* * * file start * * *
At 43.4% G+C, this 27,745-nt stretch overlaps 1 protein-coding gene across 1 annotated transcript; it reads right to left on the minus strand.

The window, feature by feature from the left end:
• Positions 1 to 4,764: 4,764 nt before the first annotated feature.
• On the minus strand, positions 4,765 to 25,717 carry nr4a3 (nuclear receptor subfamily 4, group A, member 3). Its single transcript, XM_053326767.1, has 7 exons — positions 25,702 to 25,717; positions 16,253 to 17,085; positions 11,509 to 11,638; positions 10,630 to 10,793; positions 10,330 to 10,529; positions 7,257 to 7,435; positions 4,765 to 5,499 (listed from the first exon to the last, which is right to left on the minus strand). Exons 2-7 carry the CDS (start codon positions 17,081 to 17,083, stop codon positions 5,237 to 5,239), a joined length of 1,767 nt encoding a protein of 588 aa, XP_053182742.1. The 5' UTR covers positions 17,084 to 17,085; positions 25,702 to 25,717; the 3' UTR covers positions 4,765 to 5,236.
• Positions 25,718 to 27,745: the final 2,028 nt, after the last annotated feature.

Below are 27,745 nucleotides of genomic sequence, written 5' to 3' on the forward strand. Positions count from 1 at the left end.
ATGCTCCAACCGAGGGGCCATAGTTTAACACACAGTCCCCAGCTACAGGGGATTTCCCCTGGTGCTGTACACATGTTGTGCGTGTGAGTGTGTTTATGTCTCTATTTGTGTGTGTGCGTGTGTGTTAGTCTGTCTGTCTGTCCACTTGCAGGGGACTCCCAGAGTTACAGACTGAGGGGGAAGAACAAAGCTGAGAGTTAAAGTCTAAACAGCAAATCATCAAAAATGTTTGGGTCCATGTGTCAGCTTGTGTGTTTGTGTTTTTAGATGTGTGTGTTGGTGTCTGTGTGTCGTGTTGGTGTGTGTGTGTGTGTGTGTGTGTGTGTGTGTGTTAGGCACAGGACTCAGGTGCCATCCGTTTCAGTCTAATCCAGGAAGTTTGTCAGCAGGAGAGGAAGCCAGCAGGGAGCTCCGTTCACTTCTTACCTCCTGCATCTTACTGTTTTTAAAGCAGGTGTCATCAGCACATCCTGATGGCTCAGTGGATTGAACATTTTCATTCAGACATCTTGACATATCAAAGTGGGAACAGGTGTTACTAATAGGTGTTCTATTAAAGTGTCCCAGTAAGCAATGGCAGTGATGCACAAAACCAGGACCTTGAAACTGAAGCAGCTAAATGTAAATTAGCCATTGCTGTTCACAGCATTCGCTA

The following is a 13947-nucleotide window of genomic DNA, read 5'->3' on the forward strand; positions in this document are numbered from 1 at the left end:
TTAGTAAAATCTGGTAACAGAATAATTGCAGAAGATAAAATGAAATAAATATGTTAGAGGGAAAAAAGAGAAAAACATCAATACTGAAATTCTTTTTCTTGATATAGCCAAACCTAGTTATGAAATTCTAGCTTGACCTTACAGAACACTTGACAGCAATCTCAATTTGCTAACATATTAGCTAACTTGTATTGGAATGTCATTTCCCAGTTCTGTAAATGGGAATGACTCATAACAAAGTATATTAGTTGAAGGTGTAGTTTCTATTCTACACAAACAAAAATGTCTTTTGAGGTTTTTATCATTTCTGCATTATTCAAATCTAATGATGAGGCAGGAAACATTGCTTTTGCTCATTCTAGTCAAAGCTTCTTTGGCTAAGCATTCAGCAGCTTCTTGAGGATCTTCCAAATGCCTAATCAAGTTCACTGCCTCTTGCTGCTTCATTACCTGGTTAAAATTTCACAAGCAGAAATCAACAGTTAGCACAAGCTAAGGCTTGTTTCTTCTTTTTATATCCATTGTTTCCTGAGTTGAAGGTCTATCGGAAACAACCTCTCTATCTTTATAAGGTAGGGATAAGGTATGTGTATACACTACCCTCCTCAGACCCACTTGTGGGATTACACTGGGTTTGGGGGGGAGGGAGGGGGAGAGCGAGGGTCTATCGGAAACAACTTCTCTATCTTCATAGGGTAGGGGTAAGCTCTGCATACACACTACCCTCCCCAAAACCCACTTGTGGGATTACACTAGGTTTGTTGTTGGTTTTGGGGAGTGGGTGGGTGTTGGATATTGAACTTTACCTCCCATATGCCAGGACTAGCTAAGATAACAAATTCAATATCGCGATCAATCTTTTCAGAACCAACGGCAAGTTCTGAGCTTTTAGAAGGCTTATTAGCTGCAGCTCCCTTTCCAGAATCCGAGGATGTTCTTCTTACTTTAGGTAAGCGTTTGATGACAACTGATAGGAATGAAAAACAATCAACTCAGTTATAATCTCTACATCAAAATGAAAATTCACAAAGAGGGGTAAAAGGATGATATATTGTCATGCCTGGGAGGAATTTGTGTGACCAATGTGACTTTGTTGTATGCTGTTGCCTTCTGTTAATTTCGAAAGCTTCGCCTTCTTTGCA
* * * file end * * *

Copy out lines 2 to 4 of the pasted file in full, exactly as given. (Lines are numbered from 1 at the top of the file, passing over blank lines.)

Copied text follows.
The window, feature by feature from the left end:
• Positions 1 to 4,764: 4,764 nt before the first annotated feature.
• On the minus strand, positions 4,765 to 25,717 carry nr4a3 (nuclear receptor subfamily 4, group A, member 3). Its single transcript, XM_053326767.1, has 7 exons — positions 25,702 to 25,717; positions 16,253 to 17,085; positions 11,509 to 11,638; positions 10,630 to 10,793; positions 10,330 to 10,529; positions 7,257 to 7,435; positions 4,765 to 5,499 (listed from the first exon to the last, which is right to left on the minus strand). Exons 2-7 carry the CDS (start codon positions 17,081 to 17,083, stop codon positions 5,237 to 5,239), a joined length of 1,767 nt encoding a protein of 588 aa, XP_053182742.1. The 5' UTR covers positions 17,084 to 17,085; positions 25,702 to 25,717; the 3' UTR covers positions 4,765 to 5,236.